« ForrigeFortsæt »
'Twas fire our ship was plunging through,
2. But there was something even more delicately rare in the apparition of the fish, as they turned up in gleaming furrows the latent moonshine which the ocean seemed to have hoarded against these vacant interlunar nights. In the Mediterranean one day, as we were lying becalmed, I observed the water freckled with dingy specks, which at last gathered to a pinkish scum on the surface. The sea had been so phosphorescent for some nights, that when the captain gave me my bath, by dowsing me with buckets from the house on deck, the spray flew off my head and shoulders in sparks.
3. It occurred to me that this dirty-looking scum might be the luminous matter, and I had a pailful dipped up to keep till after dark. When I went to look at it after nightfall, it seemed at first perfectly dead; but when I shook it, the whole broke out into what I can only liken to milky flames, whose lambent silence was strangely beautiful, and startled me almost as actual projection might an alchemist. I could not bear to be the death of so much beauty; so I poured it all overboard again.
4. Another sight worth taking a voyage for is that of the sails by moonlight. Our course was "south and by east, half south," so that we seemed bound for the full moon as she rolled up over our wavering horizon. Then I used to go forward to the bowsprit and look back. Our ship was a clipper, with every rag set, stunsails, sky-scrapers, and all; nor was it easy to believe that such a wonder could be built of canvas as that white, many-storied pile of cloud that stooped over me, or drew back as we rose and fell with the waves.
5. Were you ever alone with the sun? You think it a very simple question; but I never was, in the full sense of the word, till I was held up to him one cloudless day on the broad buckler of the ocean. I suppose one might have the same feeling in the desert. I remember getting something like it years ago, when I climbed alone to the top of a mountain, and lay face up on the hot gray moss, striving to get a notion of how an Arab might feel.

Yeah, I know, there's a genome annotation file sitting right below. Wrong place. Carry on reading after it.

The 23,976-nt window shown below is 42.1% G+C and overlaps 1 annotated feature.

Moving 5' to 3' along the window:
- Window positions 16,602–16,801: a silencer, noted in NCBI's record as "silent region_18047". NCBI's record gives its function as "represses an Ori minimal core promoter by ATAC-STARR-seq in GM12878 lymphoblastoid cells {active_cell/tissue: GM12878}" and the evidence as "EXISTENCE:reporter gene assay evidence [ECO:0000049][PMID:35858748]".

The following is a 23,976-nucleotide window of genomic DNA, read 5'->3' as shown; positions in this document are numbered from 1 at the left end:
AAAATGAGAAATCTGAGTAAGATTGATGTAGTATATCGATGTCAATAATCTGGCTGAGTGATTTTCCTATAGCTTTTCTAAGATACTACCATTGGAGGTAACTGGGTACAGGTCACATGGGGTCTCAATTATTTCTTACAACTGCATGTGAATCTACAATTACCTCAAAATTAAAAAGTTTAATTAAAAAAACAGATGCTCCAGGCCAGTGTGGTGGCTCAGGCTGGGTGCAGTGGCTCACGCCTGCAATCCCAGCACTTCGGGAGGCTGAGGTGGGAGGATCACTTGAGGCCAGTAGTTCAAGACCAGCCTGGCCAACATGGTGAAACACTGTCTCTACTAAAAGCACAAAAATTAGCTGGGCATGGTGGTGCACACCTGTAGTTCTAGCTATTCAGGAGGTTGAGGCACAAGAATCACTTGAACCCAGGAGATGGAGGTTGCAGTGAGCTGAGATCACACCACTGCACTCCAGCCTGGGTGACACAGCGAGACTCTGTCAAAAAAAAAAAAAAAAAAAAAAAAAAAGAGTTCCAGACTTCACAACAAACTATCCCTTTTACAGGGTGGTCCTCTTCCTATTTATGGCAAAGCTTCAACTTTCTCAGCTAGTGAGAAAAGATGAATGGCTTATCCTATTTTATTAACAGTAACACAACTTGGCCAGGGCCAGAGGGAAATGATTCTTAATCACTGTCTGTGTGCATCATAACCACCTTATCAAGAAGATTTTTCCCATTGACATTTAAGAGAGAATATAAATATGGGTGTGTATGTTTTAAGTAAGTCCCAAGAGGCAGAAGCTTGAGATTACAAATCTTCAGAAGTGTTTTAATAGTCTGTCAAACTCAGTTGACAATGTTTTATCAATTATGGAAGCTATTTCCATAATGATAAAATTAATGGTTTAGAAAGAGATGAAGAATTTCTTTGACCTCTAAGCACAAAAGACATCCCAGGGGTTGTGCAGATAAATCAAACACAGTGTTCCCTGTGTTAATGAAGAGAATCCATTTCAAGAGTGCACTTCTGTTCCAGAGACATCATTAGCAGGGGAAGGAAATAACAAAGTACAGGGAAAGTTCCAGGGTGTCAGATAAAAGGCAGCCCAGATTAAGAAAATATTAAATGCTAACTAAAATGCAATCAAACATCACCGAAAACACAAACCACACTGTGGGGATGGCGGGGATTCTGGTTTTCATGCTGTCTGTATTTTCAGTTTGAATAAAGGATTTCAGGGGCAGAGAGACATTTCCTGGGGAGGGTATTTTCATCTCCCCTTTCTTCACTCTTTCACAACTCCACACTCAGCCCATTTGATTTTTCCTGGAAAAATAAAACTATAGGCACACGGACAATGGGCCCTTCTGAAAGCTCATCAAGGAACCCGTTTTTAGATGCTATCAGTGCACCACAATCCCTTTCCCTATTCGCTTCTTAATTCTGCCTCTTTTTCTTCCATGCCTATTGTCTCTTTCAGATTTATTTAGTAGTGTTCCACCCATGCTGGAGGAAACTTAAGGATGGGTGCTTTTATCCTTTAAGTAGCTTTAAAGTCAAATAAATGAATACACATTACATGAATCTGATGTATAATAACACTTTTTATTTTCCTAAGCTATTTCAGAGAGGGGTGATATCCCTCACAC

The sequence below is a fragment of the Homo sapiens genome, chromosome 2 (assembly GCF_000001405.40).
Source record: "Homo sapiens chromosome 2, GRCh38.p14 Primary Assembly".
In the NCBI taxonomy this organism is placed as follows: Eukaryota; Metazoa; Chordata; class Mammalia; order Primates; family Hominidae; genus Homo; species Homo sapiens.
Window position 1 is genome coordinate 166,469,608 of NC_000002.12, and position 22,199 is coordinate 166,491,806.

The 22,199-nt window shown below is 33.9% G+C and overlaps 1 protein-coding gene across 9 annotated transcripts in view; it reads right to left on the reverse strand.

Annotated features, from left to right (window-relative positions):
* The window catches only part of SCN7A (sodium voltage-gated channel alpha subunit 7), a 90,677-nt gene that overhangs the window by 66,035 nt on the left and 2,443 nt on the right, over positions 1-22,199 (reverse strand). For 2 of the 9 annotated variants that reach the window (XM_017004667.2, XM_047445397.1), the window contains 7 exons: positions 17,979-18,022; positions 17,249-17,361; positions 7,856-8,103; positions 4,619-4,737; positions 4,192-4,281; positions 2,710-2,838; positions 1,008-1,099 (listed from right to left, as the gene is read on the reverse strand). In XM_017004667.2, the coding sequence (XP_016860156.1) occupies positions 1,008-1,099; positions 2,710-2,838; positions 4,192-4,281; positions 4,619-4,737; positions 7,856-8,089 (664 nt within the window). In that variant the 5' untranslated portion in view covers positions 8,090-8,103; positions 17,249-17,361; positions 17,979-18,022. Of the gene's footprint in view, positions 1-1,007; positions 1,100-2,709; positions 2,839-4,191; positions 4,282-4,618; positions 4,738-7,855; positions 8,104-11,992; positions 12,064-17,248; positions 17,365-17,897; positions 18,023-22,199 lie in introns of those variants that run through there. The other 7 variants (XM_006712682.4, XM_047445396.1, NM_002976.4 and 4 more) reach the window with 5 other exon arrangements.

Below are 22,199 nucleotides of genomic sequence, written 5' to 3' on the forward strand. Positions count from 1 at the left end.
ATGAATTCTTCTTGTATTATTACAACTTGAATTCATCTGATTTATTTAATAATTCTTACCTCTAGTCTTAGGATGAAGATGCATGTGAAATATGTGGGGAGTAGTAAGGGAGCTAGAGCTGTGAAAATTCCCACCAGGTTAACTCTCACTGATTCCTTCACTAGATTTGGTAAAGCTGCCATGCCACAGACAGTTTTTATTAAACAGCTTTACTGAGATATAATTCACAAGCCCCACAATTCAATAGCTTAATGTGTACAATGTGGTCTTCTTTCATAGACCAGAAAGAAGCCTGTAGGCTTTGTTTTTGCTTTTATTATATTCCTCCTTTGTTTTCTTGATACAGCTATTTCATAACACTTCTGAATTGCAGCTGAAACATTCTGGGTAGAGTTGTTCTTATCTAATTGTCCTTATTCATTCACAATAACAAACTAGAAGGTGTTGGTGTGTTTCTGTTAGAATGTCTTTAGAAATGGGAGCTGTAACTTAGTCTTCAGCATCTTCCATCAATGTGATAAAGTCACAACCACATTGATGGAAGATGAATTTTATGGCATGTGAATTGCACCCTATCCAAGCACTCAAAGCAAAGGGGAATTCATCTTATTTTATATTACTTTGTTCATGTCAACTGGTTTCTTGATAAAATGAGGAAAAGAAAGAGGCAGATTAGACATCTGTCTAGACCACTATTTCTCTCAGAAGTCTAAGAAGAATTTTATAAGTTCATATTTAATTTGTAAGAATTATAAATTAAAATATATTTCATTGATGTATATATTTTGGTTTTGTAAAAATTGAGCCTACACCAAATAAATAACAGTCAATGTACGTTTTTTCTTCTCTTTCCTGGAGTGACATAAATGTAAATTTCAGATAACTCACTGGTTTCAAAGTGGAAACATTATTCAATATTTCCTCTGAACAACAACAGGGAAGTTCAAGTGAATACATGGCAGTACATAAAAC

6. In a New England winter, too, when everything is gagged with snow, as if some gigantic physical geographer were taking a cast of the earth's face in plaster, the bare knob of a hill will introduce you to the sun as a comparative stranger. But at sea you may be alone with him day after day, and almost all day long. I never understood before that nothing short of full daylight can give the supremest sense of solitude.
7. Darkness will not do so, for the imagination peoples it with more shapes than ever were poured from the frozen loins of the populous North. The sun, I sometimes think, is a little grouty at sea, especially at high noon, feeling that he wastes his beams on those fruitless furrows. It is otherwise with the moon. She "comforts the night," as Chapman finely says, and I always found her a companionable creature.
8. In the ocean horizon I took untiring delight. It is the true magic-circle of expectation and conjecture,—almost as good as a wishing-ring. What will rise over that edge we sail toward daily and never overtake? A sail? an island? the new shore of the Old World? Something rose every day, which I need not have gone so far to see, but at whose levee I was a much more faithful courtier than on shore.
9. A cloudless sunrise in mid-ocean is beyond comparison for simple grandeur. It is like Dante:s style, bare and perfect. Naked sun meets naked sea, the true classic of Nature. There may be more sentiment in morning on shore,—the shivering fairy-jewelry of dew. the silver point-lace of sparkling hoar-frost,—but there is also more complexity, more
of the romantic.
James Russell Lowelx.
LXXIX.—DEATH OF SAMSON.